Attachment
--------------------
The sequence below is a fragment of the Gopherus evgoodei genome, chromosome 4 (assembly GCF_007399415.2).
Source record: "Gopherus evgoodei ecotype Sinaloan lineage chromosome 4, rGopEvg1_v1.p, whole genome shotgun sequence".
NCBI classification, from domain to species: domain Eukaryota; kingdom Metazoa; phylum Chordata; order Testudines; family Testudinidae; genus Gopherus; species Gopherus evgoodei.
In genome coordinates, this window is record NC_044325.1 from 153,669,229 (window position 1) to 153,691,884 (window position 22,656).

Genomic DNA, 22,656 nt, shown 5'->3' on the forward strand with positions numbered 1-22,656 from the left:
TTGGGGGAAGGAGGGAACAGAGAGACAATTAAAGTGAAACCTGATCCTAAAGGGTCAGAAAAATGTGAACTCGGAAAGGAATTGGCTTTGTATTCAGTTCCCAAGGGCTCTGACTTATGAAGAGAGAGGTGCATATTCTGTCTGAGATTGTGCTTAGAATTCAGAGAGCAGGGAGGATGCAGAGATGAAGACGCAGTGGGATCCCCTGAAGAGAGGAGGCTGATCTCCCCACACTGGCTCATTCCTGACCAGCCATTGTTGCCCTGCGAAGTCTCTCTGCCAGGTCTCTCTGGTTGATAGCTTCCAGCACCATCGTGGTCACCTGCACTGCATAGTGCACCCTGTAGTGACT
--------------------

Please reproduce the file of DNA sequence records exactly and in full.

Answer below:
The sequence below is a fragment of the Gopherus evgoodei genome, chromosome 4 (assembly GCF_007399415.2).
Source record: "Gopherus evgoodei ecotype Sinaloan lineage chromosome 4, rGopEvg1_v1.p, whole genome shotgun sequence".
NCBI classification, from domain to species: domain Eukaryota; kingdom Metazoa; phylum Chordata; order Testudines; family Testudinidae; genus Gopherus; species Gopherus evgoodei.
In genome coordinates, this window is record NC_044325.1 from 153,669,229 (window position 1) to 153,691,884 (window position 22,656).

Genomic DNA, 22,656 nt, shown 5'->3' on the forward strand with positions numbered 1-22,656 from the left:
TTGGGGGAAGGAGGGAACAGAGAGACAATTAAAGTGAAACCTGATCCTAAAGGGTCAGAAAAATGTGAACTCGGAAAGGAATTGGCTTTGTATTCAGTTCCCAAGGGCTCTGACTTATGAAGAGAGAGGTGCATATTCTGTCTGAGATTGTGCTTAGAATTCAGAGAGCAGGGAGGATGCAGAGATGAAGACGCAGTGGGATCCCCTGAAGAGAGGAGGCTGATCTCCCCACACTGGCTCATTCCTGACCAGCCATTGTTGCCCTGCGAAGTCTCTCTGCCAGGTCTCTCTGGTTGATAGCTTCCAGCACCATCGTGGTCACCTGCACTGCATAGTGCACCCTGTAGTGACT